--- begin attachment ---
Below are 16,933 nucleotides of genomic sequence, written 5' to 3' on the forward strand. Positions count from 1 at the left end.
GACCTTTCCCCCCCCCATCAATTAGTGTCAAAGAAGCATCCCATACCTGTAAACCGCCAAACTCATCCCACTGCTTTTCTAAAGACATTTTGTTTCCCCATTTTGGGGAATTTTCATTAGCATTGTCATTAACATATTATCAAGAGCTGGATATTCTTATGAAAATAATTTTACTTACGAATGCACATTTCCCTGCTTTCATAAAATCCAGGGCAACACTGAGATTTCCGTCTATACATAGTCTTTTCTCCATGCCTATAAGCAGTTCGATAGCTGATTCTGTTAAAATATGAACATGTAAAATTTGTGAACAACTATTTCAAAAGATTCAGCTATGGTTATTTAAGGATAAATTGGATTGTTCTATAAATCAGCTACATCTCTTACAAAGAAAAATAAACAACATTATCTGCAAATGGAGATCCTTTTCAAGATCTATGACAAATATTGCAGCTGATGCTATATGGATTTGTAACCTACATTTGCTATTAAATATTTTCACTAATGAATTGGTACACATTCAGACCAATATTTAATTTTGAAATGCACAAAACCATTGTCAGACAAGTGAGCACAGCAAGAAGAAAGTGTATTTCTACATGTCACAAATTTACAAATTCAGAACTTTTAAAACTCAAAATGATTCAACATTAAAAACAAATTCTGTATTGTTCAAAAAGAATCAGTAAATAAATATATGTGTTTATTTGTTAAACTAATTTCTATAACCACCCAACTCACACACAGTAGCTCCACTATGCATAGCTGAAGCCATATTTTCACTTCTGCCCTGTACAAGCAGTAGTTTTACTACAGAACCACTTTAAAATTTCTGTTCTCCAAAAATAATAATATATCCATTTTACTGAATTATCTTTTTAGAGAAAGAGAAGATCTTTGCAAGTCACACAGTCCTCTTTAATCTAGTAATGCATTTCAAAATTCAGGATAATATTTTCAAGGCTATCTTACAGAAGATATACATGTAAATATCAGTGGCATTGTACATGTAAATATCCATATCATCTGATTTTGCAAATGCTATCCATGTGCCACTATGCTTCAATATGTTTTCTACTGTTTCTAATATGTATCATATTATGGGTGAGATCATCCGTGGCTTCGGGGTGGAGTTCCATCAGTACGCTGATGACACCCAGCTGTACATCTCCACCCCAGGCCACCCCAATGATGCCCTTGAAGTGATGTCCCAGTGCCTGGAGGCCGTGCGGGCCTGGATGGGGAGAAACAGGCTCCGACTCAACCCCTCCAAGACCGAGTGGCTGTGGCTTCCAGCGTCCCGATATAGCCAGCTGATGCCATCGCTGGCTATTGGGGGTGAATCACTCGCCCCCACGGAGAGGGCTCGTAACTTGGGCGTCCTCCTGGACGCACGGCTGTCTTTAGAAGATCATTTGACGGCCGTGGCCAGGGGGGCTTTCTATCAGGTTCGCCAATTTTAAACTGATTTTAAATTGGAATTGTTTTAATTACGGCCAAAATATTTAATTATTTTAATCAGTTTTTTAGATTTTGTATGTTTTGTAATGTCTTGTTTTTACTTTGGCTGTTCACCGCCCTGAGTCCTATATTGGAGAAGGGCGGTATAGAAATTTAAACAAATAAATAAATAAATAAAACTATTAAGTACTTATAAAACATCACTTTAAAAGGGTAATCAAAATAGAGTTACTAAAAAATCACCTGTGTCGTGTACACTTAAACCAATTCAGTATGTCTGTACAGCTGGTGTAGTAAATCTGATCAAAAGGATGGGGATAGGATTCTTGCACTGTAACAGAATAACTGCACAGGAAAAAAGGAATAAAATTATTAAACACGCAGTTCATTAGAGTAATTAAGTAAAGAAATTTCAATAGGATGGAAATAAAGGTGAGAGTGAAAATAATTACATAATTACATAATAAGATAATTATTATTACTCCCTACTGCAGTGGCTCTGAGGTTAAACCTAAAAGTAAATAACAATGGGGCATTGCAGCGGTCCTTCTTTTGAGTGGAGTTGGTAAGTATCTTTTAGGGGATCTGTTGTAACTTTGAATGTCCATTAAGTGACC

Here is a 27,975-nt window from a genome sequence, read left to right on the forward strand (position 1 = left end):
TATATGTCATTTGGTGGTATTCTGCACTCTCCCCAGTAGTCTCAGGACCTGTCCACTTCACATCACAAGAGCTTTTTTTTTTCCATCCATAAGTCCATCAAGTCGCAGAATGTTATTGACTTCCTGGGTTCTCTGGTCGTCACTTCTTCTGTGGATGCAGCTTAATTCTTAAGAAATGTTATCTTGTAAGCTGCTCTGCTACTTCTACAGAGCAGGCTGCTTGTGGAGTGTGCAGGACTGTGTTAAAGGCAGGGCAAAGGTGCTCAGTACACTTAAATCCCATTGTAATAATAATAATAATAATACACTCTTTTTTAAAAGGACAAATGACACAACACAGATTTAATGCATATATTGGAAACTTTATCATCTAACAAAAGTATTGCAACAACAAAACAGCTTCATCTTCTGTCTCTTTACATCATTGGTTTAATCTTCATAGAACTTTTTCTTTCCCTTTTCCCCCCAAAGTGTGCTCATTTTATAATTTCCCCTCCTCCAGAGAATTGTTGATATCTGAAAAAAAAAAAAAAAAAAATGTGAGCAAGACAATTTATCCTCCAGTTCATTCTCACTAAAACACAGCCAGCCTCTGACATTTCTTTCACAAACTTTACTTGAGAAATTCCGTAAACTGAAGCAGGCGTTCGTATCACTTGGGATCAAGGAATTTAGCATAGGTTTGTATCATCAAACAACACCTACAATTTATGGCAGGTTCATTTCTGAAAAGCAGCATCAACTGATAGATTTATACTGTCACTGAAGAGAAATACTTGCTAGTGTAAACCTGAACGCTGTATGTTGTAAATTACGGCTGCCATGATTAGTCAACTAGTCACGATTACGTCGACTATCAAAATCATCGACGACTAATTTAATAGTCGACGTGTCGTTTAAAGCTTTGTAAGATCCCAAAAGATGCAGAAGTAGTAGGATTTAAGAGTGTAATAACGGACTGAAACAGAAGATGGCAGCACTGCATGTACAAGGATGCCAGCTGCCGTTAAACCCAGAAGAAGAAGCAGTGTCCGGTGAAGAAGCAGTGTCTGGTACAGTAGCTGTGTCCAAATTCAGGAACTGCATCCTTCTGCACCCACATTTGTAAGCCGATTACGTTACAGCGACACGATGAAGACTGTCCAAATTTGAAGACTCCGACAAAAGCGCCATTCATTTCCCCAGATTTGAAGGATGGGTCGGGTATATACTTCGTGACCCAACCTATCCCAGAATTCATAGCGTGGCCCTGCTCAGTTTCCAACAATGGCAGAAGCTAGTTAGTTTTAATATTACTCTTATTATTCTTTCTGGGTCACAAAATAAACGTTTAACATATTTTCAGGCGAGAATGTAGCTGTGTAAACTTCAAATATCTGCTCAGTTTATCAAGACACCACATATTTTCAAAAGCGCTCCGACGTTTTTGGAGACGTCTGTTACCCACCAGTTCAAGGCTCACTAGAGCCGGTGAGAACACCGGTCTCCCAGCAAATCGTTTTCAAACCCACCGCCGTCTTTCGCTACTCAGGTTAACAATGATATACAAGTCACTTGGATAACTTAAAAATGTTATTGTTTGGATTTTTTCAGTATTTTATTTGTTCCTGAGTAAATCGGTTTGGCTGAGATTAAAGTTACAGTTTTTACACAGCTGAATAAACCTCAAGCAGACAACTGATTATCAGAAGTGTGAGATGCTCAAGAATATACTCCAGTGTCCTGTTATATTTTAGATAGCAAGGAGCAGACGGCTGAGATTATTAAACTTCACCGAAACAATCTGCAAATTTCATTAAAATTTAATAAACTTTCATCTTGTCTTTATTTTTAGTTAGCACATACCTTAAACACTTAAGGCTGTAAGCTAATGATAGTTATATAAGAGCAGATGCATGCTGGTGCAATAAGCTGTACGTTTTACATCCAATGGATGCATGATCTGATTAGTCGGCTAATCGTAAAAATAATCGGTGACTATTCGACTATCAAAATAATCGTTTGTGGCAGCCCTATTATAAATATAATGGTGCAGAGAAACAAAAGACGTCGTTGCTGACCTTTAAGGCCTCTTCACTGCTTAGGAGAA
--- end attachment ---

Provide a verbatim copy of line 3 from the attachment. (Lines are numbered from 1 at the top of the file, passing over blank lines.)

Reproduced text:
Here is a 27,975-nt window from a genome sequence, read left to right on the forward strand (position 1 = left end):